Sunday, April 21, 2013


This is the kind of story that music fans love, especially those collector types who relish a big find of an obscure older artist, whose music languished unheard for years until being rediscovered.  All the elements are here; a vintage album from the 70's, which didn't hit but should have.  Previously unreleased recordings, cared for and guarded by the musician while they stayed hidden in the vault.  A performer who's name still meant something to a tiny few, keepers of the flame.  A connection to something famous, an answer to a trivia question.  And best of all, the great question, whatever happened to?

The odd thing is, we asked all these questions and went through this a decade ago.  Inspiration Information was reissued in 2001, and everybody went ga-ga for it, comparing him to Prince and Sly Stone and Michael Jackson, and looking forward to new material and a resurgence.  And nothing else happened.  Otis, it turns out, has very clear ideas about his music, and has no interest in playing the games unless he gets to put out what he wants, his way.  It's taken until now for him to structure a deal where he gets control, and gets to release his long-awaited follow-up album, here packaged with the original Inspiration Information from 1974.  I guess that's what you can expect from a guy who's always longed to be a one-man band.

Otis was a child prodigy, playing drums on-stage with his father's band at age 5.  Dad was legendary band leader Johnny Otis, the musician, bandleader, recording artist, producer, and discover of Etta James and others.  Shuggie quickly became a hot-shot at several instruments, as well as a studio craftsman, and started making records in his teens.  Al Kooper put him on a Super Session disc; Frank Zappa had him on bass for Peaches En Regalia.  His second album in 1971 included the cut Strawberry Letter 23, which became a huge hit for The Brothers Johnson.  The future looked bright indeed.  By '74, Otis was recording almost completely by himself, yes, much like Prince would a decade later.  Done over three years, Inspiration Information was his true coming-out, and unlike any other pop or R'n'B offering. 

Perhaps it was the idiosyncrasies of his technique, and his reluctance to play well with others, but the album never took off.  While there are tremendous pop moments, smooth soul with hooks and riffs to die for, there were also interludes, instrumental bits, and entire songs built around the primitive drum machine of the day.  You just hear the hit album lurking inside this record, but Shuggie himself was not inclined to produce a polished, more accessible effort, like Marvin Gaye, Sly Stone and Stevie Wonder were doing at the time.  Even though he had no trouble with the funk and disco that would soon dominate the field, Otis wanted his next album to be recorded the same way.  He couldn't get any takers.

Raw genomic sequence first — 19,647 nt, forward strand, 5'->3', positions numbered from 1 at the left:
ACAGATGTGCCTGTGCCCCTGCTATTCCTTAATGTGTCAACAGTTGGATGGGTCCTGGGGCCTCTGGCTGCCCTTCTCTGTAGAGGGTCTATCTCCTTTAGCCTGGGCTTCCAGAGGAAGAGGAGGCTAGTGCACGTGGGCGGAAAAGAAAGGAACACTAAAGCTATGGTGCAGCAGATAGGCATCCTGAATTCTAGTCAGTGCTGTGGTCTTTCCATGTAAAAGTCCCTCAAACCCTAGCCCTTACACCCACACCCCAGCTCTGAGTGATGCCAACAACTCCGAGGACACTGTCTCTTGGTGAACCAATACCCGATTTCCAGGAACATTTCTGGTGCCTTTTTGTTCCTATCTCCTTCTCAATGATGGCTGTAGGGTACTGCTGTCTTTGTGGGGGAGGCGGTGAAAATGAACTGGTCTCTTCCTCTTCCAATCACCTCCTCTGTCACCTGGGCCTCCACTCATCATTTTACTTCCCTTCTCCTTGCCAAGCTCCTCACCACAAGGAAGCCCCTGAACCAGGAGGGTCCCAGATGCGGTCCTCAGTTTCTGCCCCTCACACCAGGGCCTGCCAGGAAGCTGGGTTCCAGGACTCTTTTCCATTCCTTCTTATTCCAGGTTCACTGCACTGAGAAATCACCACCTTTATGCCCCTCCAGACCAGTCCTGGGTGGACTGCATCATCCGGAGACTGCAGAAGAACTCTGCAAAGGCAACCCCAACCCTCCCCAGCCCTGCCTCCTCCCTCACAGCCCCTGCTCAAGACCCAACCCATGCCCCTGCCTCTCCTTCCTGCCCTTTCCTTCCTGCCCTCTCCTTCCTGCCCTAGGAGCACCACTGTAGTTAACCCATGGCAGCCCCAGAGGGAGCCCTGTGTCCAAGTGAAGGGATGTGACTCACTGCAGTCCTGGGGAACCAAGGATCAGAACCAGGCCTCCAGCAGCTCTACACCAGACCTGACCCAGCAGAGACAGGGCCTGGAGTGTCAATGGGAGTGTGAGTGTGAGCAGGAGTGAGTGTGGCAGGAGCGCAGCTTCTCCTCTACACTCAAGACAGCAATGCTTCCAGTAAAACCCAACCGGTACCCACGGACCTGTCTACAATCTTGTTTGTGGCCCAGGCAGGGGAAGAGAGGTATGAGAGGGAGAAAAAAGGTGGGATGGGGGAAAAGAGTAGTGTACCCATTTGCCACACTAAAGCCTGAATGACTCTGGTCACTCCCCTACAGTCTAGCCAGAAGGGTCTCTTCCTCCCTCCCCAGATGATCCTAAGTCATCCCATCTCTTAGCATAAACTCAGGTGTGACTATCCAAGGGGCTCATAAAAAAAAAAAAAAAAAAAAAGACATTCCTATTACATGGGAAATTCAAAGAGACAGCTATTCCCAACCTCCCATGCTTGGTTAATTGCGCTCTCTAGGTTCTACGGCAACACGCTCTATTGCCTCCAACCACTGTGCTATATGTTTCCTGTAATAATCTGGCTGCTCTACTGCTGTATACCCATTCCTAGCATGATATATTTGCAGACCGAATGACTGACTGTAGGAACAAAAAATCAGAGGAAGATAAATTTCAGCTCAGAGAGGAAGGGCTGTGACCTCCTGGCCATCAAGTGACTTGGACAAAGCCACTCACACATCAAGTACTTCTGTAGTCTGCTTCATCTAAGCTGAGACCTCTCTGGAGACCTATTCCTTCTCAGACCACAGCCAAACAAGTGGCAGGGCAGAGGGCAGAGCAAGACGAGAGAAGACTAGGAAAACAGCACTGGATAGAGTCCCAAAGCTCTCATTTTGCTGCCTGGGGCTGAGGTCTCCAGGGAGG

That's where the second disc comes in.  He never stopped making music, or he adds, making attempts to interest the record industry.  But there was always a rejection at the end of his attempts.  On Wings Of Love, we hear some of the original cuts from the mid-70's that would have come out, and we follow his progress through the intervening years.  The guy still grooved, and still to his own beat.  Fireball Of Love, from 1977, is pure gold, and could have easily been a hit in a couple of decades, and certainly predates the dance-funk of the Commodores.  The disco groove is killer, and the guitar solos awesome.  Remember, this is all from one guy.  It is inconceivable that somebody didn't want this, and they probably did.  I get the impression that Shuggie probably wouldn't have agreed to the contract.  And I can see why any sensible record label wouldn't sign the guy.  You'd want him to re-record vocals, for instance.  The balance isn't quite right, they are too thin.  On other tracks, the whole thing sounds worn out, like the tape has been overdubbed and played way too much, as he polished and obsessed.

But that was then.  It's an old argument, and it doesn't matter anymore.  With time passed, all this music can come out the way Otis wants it, and now we can choose to enjoy it with its faults, or consider that those very faults are an important part of what makes it great.  There's so much to process; Otis was classically trained, wrote his own arrangements, brought in string and horn players when he felt.  He was trying out new gear all the time, experimenting with synths as they developed, using all kinds of studio effects, and really piling on the sounds.  Is it too much?  Sometimes, yet it still impresses.  It's a truly interesting collection, from start to finish, and quite the story too.  I really haven't made up my mind if find it all excellent, but some is, and I have the feeling it will grow on me in the next few weeks.  I'll certainly recommend it though, if just for the discovery.

1 comment:

  1. I am loving the reissue! I also found this EPK on the release.